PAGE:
For years, efforts to curb smoking were met with glossy advertising, slick marketing and public indifference. Then in 1998, state attorneys general teamed up and went after the biggest cigarette makers, suing for the money states spent on treating sick smokers. The deal had tobacco companies pay billions and curtail marketing. Since then, several cities have outlawed smoking in certain places.
That deal is a model for the yearlong negotiations between state attorneys general from 46 states and the five biggest mortgage services in the U.S. Think national, act local. Have the industry change its practices and help those who have been hurt.
These talks are getting close to a deal. It’s entirely possible the proposed agreement may be announced in the coming week. If it is, the settlement would come a little more than a year after the practice of robo-signing foreclosure documents highlighted just how sloppy banks were at handling the housing collapse.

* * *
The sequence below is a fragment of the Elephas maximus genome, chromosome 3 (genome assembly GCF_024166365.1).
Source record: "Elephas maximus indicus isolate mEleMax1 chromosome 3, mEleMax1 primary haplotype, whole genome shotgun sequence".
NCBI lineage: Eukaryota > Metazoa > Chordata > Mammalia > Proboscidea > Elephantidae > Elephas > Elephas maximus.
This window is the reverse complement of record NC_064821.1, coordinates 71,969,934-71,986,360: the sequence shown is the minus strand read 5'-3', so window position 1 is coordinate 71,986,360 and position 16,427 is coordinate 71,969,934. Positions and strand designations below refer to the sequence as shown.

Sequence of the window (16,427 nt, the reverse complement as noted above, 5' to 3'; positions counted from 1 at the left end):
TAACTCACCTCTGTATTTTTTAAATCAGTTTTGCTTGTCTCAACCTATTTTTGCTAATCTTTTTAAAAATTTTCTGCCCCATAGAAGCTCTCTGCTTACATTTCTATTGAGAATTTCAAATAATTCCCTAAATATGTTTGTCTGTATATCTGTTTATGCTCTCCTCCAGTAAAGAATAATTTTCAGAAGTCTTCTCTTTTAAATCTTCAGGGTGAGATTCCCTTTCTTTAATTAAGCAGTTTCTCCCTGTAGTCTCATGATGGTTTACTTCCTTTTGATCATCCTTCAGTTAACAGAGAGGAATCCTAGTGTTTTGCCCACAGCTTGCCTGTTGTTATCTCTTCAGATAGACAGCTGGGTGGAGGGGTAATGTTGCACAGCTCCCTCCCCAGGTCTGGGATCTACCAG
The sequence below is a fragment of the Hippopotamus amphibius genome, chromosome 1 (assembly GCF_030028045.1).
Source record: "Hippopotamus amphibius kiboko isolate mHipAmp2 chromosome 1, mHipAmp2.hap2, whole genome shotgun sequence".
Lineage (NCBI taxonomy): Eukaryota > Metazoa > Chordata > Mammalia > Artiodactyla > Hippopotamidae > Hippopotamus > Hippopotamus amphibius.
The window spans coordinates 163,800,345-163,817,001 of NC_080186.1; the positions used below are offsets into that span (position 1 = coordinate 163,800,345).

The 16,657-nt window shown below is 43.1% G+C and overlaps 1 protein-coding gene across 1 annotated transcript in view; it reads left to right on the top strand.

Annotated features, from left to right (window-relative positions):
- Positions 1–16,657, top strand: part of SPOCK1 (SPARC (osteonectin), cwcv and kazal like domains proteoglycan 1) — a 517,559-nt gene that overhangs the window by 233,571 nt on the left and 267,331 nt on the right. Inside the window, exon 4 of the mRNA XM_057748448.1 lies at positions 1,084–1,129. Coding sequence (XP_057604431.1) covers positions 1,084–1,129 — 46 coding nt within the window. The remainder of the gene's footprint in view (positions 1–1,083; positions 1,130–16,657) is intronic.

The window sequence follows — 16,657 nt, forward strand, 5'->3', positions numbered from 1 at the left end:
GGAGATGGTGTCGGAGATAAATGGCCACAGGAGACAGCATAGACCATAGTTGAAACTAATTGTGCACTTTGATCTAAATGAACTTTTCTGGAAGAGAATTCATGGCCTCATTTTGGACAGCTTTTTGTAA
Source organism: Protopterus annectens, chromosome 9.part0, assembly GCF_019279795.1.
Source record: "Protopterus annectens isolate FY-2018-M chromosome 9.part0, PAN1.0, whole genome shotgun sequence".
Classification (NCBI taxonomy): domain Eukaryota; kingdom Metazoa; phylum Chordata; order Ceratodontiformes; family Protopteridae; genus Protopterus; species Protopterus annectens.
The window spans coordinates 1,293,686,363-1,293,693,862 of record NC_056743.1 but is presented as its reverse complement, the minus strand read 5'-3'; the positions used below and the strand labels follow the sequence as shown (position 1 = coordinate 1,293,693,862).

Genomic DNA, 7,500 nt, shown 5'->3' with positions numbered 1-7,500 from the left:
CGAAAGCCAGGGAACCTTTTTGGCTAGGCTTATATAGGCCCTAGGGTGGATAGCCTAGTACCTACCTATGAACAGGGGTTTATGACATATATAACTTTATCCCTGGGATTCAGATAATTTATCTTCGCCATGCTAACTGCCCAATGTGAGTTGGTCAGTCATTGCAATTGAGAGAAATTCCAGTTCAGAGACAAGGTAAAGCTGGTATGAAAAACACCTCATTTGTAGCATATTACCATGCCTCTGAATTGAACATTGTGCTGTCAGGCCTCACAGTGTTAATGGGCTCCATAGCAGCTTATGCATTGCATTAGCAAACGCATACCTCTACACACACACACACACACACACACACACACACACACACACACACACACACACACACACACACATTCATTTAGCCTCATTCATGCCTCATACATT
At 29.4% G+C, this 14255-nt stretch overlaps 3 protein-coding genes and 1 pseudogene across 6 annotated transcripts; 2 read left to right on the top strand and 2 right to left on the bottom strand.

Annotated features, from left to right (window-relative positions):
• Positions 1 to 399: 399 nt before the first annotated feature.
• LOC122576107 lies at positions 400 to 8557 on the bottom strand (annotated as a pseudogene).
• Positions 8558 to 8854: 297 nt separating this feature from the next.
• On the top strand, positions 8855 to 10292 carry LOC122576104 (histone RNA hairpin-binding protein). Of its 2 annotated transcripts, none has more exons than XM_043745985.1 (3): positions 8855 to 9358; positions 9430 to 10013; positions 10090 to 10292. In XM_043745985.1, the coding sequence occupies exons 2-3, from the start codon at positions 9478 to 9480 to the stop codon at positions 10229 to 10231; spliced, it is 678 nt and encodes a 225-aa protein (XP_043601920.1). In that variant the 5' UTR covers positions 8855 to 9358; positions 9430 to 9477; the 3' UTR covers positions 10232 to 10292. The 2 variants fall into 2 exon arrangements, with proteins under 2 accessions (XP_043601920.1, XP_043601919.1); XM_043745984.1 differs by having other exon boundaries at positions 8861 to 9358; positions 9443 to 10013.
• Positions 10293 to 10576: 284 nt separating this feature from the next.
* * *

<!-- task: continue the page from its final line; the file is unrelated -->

While these talks are likely to produce multibillion dollar penalties for Bank of America, Citi, JPMorgan, Wells Fargo and Ally Financial (formerly known as GMAC), finding solutions to the millions of underwater mortgages and struggling homeowners has proven elusive.
The White House predicted its mortgage modification strategy would help 3 million to 4 million homeowners when it was unveiled in the spring of 2009. Fewer than 1 million have been able to lower mortgage payments permanently.
A settlement over slipshod foreclosure practices holds the promise of helping underwater homeowners and getting big banks to behave better, but it won’t entirely extinguish what ails housing.
Tom Hudson, anchor and managing editor of “Nightly Business Report,” can be followed on Twitter HudsonNBR.